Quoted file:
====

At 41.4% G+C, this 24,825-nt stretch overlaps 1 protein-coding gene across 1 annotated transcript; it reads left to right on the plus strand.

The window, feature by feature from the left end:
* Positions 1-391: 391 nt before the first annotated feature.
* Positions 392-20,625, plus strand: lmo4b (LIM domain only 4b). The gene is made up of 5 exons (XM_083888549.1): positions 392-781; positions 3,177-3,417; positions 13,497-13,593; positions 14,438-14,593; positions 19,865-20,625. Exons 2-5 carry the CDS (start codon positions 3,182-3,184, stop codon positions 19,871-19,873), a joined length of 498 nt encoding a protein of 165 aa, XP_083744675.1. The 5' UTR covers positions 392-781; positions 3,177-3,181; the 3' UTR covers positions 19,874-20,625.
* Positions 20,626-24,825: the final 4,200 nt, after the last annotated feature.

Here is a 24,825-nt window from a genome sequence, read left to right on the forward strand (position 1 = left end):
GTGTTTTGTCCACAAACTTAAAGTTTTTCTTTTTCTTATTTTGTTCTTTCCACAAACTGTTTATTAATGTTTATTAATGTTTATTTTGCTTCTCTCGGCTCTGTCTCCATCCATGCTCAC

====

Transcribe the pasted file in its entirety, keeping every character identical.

At 41.4% G+C, this 24,825-nt stretch overlaps 1 protein-coding gene across 1 annotated transcript; it reads left to right on the plus strand.

The window, feature by feature from the left end:
* Positions 1-391: 391 nt before the first annotated feature.
* Positions 392-20,625, plus strand: lmo4b (LIM domain only 4b). The gene is made up of 5 exons (XM_083888549.1): positions 392-781; positions 3,177-3,417; positions 13,497-13,593; positions 14,438-14,593; positions 19,865-20,625. Exons 2-5 carry the CDS (start codon positions 3,182-3,184, stop codon positions 19,871-19,873), a joined length of 498 nt encoding a protein of 165 aa, XP_083744675.1. The 5' UTR covers positions 392-781; positions 3,177-3,181; the 3' UTR covers positions 19,874-20,625.
* Positions 20,626-24,825: the final 4,200 nt, after the last annotated feature.

Here is a 24,825-nt window from a genome sequence, read left to right on the forward strand (position 1 = left end):
GTGTTTTGTCCACAAACTTAAAGTTTTTCTTTTTCTTATTTTGTTCTTTCCACAAACTGTTTATTAATGTTTATTAATGTTTATTTTGCTTCTCTCGGCTCTGTCTCCATCCATGCTCAC